Meet Val Rodriguez. He is the chief photographer for Philippine Star. At the age of 60 plus, he has many awards under his belt. He is a Pultizer Awardee - the most prestigious award any photojournalist could ever have. He showed us how dangerous, how hard being a photojournalist. There are times, he only sees his family three times in a month and everytime he goes on location, he wouldnt know if he will ever come back alive. He's been to the frontlines in basilan..in scarborough.., went to afghanistan...seen a lot of action. He is the official photographer of the late Ninoy Aquino. He was also assigned as the official photographer of the late President Cory Aquino. He is also a National Geographic photographer and his photos grazed the covers of the popular magazine... He is also a photographer from Associated Press or simply AP. What a photography resume!
Val told stories of his work... his experiences and even his work flow at Philippine Star. Its a hectic job really. He told us, during film days, they have to develop their photos in a minute. They will get two rooms, one to sleep in, one to be converted into a dark room. Now, its much faster. With the technology now a days, in just seconds, he can submit his photos for editorial, wherever he may be. He is a devoted Canon user and he has the lenses that he needs. From the long ones to the wide ones. Same goes to his team of photographers at Philippine Star. The lecture kinda went emotional when he reminisced the Maguindanao Massacre. Few of his fellow photographers died in vain there..Saw the actual photos of the massacre and it was scary..Life of a photojournalist is always on the line. Thats why, you got to give them with such respect. Here, he is with fellow Canon ambassador Bong Donato.
Keynotes from Val's Lecture :
- One Situation - three kinds of shots
- Establishing Shot (usually the original situation shot)
- Medium Shot (cropped usually)
- Detail Shot (zoomed in, detail enriched)
- Back-up your photos always. Play with the backed up photos not the original.
- Photojournalist literally sleep with their cameras
- They should always have a photo of every event. No excuse.
- Never say 1,2,3 when taking photos...instead say " Cheese!!" or "Kabayo!!" then hold ur breath for 2 seconds then shoot.
- The best professor is yourself. Experience is a great teacher.
The much awaited Carwash babes is starting! After Sir Val's lecture, i headed instantly to the mob of photographers at the middle of the street. Carwash babes is on going. My point of view sucks that literally i have to climb a truck to get decent photos of the girls but failed.. :( Look at that crowd!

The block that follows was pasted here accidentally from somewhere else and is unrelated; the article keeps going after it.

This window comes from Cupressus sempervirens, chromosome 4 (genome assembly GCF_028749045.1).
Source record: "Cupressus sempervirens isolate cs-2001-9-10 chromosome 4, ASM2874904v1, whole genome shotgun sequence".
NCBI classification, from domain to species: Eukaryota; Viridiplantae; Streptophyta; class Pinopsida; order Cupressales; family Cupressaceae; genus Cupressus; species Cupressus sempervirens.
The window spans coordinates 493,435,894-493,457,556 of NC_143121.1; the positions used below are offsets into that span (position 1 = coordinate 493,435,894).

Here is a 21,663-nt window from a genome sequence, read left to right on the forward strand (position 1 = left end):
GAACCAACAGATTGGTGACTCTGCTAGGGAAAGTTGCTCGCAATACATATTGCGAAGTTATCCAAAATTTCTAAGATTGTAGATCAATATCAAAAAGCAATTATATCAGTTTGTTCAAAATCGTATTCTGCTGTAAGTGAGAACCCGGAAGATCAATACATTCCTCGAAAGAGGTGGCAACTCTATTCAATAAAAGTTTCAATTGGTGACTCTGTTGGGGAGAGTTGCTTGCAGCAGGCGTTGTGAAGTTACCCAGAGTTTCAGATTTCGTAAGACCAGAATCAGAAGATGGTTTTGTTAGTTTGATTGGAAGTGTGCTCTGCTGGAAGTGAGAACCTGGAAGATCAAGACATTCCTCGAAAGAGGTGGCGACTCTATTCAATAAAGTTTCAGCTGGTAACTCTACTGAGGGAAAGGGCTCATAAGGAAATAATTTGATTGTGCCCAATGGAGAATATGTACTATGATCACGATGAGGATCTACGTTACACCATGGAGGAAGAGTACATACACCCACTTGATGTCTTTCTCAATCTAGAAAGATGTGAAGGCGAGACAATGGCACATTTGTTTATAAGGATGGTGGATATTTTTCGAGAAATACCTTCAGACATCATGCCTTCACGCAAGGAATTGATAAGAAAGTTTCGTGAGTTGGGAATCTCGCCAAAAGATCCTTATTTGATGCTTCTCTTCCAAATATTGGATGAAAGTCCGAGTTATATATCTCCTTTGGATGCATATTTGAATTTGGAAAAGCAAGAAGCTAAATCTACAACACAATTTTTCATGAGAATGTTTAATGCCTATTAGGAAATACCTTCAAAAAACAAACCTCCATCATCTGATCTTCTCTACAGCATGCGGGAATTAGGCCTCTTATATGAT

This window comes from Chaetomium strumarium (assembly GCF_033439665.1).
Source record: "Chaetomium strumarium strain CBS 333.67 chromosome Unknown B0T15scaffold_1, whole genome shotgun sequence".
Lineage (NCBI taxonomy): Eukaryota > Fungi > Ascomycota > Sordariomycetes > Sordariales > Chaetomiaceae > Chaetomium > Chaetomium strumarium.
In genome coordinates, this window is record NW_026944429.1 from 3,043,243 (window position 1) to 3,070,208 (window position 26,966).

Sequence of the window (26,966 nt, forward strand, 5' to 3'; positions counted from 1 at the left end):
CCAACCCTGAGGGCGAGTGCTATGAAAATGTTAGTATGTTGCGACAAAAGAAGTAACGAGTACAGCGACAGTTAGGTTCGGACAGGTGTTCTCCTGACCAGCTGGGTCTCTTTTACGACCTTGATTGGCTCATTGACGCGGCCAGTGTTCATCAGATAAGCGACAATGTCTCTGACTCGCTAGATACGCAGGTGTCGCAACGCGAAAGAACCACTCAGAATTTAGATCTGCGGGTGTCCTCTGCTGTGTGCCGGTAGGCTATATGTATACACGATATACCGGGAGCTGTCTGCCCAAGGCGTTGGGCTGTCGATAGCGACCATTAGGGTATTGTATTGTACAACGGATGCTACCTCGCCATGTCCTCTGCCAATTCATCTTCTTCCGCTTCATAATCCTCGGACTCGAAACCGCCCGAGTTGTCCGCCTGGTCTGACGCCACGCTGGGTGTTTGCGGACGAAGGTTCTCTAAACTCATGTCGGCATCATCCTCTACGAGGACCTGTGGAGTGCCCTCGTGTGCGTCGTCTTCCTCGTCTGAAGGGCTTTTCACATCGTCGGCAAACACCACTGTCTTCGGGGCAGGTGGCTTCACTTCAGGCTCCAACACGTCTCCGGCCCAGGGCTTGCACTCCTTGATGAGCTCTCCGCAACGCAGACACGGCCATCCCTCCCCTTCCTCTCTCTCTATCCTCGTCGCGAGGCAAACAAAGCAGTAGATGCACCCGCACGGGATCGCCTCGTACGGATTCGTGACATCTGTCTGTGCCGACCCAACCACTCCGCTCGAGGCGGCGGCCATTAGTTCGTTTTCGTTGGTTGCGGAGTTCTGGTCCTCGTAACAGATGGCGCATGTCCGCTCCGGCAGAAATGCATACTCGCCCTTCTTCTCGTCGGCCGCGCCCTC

I just have to get close..I went down and joined the crowd. Live View is much of a great use right at this moment.
Its Crazy! I love this photo! Lot of details, stories that the photo is telling. You can see the car, the girl, the mob of photographers at the background and an L lens on the foreground. You can just feel the intensity.
After the carwash babes, I head on to the Canon tent once again. Pro Fashion photographer Raymond Isaac showed us his work and gave us tips on fashion photography. He said, a photographer must do the exact opposite of the other photographers do. Thinking out of the box.. Read a lot. Imagine a lot. Be creative. Dont be afraid to ask questions. Theres money shooting male models...
Ask nicely. Be polite. Dont be rude. Dont ever say "You dont look good at this... at that dress" but instead tell them " I FEEL., this one is much better.." If the model has her/his own opinion, respect it.
Never hold the model as much as possible. But if you must, never hold the model's hand. Its kinda akward. Hold her wrist instead. Dont hold her back as well. Raymond never holds the camera when he positions the model. He leaves it on the table for a while then once the model is ready, thats the time he picks up the camera and shoot.
Hearing these tips from Raymond is really a treat for all the budding fashion photographers out there. Raymond Isaac is a great artist. A visionaire. He does wonders with his camera..Again with experience and practice, those are the keys in becoming a good photographer. Thanks to Jinri Park for posing for all of us.
Abby is around the area as well. She had a make-up shoot with maffi who is studiying make-up school in Burgos Circle. After class, they went to Boni High Street and wow.. My girl Abby looks really gorgeous! Nice job with the make up Maf! They went along with Noel, Maf's boyfriend and we had dinner at Aria.
Meanwhile at the Nikon Tent, Manny Librodo shared some tips in capturing his awesome portraits. I went to the Nikon booth once again and used the 600mm f/4 lens. That lens is just outstanding... its so sharp even at high ISO (ISO 1100).
Bumped in with Edge of Light Photographers Xander Angeles and Niko Villegas with his ladylove Kate. Thanks to Spam for taking the photo.
Xander and Niko had their lecture near the Phottix booth. They shared how they got into the business. How to become a really good fashion photographer. The importance of doing things you love and make the most out of it. These guys do photography almost everyday. They value their work so much. Xander said, you should believe with what you can do. If you are good, believe in yourself. Market yourself.
Before i end my super long blog, i just want to share this photo of the Nikon D4. This is like, holding a dream...its in the palm of your hands...but then again its a dream, if you wake up its gone. I want that camera someday..or.. the Nikon D800. Hopefully someday i can have one of those without disappearing.
I learned a lot today. But one thing seems to be the common denominator among these masters of photography, they dreamed to be a master. They dreamed to be the best. They practiced, worked hard and shoot everyday until they perfected the craft just like riding a bike. I pray someday i can be one of them. Not only to be as good as them, but also to become a great photographer who can affect change from my photographs. Congratulations DPP! I really had a great time. Happy Anniversary!